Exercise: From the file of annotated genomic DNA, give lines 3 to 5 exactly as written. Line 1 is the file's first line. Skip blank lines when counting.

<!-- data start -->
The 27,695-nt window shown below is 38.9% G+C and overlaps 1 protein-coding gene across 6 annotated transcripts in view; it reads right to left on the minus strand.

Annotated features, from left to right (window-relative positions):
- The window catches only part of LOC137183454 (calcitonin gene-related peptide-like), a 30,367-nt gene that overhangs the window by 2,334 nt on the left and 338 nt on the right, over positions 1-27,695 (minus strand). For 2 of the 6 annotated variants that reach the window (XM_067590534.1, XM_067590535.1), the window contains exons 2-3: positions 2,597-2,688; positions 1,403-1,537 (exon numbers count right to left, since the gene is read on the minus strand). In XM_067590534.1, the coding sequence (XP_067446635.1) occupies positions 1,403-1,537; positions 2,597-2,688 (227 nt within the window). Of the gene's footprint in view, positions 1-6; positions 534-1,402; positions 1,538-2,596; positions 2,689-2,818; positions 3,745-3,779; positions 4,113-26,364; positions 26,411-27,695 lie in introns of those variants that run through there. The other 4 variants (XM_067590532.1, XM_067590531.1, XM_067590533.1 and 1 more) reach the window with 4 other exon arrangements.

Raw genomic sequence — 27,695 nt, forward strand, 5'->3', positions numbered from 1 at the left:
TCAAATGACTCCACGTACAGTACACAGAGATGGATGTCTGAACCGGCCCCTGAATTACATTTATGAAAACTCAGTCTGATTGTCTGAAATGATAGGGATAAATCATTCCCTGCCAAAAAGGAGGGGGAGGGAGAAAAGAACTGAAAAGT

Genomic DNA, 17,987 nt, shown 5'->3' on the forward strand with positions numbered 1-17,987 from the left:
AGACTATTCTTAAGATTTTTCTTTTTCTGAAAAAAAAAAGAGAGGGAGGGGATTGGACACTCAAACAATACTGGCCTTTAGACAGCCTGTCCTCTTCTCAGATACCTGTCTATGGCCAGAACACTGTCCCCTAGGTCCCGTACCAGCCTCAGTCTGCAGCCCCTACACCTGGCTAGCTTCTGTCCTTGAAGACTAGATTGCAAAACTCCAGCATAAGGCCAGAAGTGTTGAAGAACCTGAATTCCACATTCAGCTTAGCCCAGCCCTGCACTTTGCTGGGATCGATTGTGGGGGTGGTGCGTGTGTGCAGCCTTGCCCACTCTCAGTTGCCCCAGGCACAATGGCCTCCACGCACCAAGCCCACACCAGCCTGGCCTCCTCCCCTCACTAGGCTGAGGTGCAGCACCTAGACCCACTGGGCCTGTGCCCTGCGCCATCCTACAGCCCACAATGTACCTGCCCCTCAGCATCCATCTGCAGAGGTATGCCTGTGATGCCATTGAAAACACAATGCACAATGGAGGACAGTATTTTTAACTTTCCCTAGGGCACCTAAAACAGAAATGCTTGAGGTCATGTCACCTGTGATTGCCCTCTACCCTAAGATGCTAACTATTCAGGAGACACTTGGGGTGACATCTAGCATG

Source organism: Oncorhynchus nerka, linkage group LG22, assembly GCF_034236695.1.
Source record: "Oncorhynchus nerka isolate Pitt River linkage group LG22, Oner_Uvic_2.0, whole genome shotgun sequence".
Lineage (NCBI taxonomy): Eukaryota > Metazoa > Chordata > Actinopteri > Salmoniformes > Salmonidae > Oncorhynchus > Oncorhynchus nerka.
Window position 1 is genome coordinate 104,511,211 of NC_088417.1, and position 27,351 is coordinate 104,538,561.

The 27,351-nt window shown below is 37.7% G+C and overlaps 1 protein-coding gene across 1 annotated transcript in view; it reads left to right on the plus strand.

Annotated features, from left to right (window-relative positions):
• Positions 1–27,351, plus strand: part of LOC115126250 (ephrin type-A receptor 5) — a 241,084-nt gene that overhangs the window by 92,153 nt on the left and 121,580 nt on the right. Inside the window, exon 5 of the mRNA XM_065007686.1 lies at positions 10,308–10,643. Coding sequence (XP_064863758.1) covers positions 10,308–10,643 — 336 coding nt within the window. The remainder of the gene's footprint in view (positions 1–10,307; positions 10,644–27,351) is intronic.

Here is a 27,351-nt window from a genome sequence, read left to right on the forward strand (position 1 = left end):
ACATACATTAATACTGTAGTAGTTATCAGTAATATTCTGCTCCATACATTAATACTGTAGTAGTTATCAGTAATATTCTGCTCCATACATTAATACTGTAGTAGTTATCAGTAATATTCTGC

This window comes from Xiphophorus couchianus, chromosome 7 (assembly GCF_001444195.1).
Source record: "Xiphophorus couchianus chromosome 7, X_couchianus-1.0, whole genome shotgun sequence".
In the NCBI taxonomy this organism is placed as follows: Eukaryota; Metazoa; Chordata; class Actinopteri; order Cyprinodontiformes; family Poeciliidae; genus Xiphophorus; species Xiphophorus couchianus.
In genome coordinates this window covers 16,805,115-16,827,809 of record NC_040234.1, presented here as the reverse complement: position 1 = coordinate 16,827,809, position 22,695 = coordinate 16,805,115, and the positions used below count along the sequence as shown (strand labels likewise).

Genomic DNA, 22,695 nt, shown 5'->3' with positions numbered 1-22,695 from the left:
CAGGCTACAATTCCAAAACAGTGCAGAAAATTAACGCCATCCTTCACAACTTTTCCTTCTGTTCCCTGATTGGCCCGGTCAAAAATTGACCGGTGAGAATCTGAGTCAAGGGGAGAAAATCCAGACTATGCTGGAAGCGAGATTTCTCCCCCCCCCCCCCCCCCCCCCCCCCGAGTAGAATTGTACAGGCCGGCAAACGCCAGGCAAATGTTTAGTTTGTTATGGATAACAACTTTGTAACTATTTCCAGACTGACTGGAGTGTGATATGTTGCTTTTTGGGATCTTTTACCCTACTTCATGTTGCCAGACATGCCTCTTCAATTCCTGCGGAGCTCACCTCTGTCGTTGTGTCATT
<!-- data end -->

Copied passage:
- The window catches only part of LOC137183454 (calcitonin gene-related peptide-like), a 30,367-nt gene that overhangs the window by 2,334 nt on the left and 338 nt on the right, over positions 1-27,695 (minus strand). For 2 of the 6 annotated variants that reach the window (XM_067590534.1, XM_067590535.1), the window contains exons 2-3: positions 2,597-2,688; positions 1,403-1,537 (exon numbers count right to left, since the gene is read on the minus strand). In XM_067590534.1, the coding sequence (XP_067446635.1) occupies positions 1,403-1,537; positions 2,597-2,688 (227 nt within the window). Of the gene's footprint in view, positions 1-6; positions 534-1,402; positions 1,538-2,596; positions 2,689-2,818; positions 3,745-3,779; positions 4,113-26,364; positions 26,411-27,695 lie in introns of those variants that run through there. The other 4 variants (XM_067590532.1, XM_067590531.1, XM_067590533.1 and 1 more) reach the window with 4 other exon arrangements.

Raw genomic sequence — 27,695 nt, forward strand, 5'->3', positions numbered from 1 at the left:
TCAAATGACTCCACGTACAGTACACAGAGATGGATGTCTGAACCGGCCCCTGAATTACATTTATGAAAACTCAGTCTGATTGTCTGAAATGATAGGGATAAATCATTCCCTGCCAAAAAGGAGGGGGAGGGAGAAAAGAACTGAAAAGT